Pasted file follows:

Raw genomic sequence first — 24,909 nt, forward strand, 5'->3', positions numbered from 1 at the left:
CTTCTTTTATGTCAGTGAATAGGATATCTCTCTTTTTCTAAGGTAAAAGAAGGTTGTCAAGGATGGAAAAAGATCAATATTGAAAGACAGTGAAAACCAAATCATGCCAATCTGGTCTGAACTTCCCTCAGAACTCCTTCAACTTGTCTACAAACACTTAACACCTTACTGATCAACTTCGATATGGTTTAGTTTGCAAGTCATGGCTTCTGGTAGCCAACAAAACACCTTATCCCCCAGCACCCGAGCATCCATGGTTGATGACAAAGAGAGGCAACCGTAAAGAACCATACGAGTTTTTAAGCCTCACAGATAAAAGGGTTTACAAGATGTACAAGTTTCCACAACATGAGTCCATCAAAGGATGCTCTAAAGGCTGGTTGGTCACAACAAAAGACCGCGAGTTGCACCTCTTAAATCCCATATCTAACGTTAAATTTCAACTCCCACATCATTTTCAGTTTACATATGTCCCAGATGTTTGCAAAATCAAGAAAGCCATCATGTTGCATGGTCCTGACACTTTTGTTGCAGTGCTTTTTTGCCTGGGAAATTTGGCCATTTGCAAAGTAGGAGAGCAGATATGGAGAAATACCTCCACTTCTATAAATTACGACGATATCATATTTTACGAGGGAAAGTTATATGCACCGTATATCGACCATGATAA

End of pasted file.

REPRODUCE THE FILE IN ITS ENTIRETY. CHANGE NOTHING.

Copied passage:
Raw genomic sequence first — 24,909 nt, forward strand, 5'->3', positions numbered from 1 at the left:
CTTCTTTTATGTCAGTGAATAGGATATCTCTCTTTTTCTAAGGTAAAAGAAGGTTGTCAAGGATGGAAAAAGATCAATATTGAAAGACAGTGAAAACCAAATCATGCCAATCTGGTCTGAACTTCCCTCAGAACTCCTTCAACTTGTCTACAAACACTTAACACCTTACTGATCAACTTCGATATGGTTTAGTTTGCAAGTCATGGCTTCTGGTAGCCAACAAAACACCTTATCCCCCAGCACCCGAGCATCCATGGTTGATGACAAAGAGAGGCAACCGTAAAGAACCATACGAGTTTTTAAGCCTCACAGATAAAAGGGTTTACAAGATGTACAAGTTTCCACAACATGAGTCCATCAAAGGATGCTCTAAAGGCTGGTTGGTCACAACAAAAGACCGCGAGTTGCACCTCTTAAATCCCATATCTAACGTTAAATTTCAACTCCCACATCATTTTCAGTTTACATATGTCCCAGATGTTTGCAAAATCAAGAAAGCCATCATGTTGCATGGTCCTGACACTTTTGTTGCAGTGCTTTTTTGCCTGGGAAATTTGGCCATTTGCAAAGTAGGAGAGCAGATATGGAGAAATACCTCCACTTCTATAAATTACGACGATATCATATTTTACGAGGGAAAGTTATATGCACCGTATATCGACCATGATAA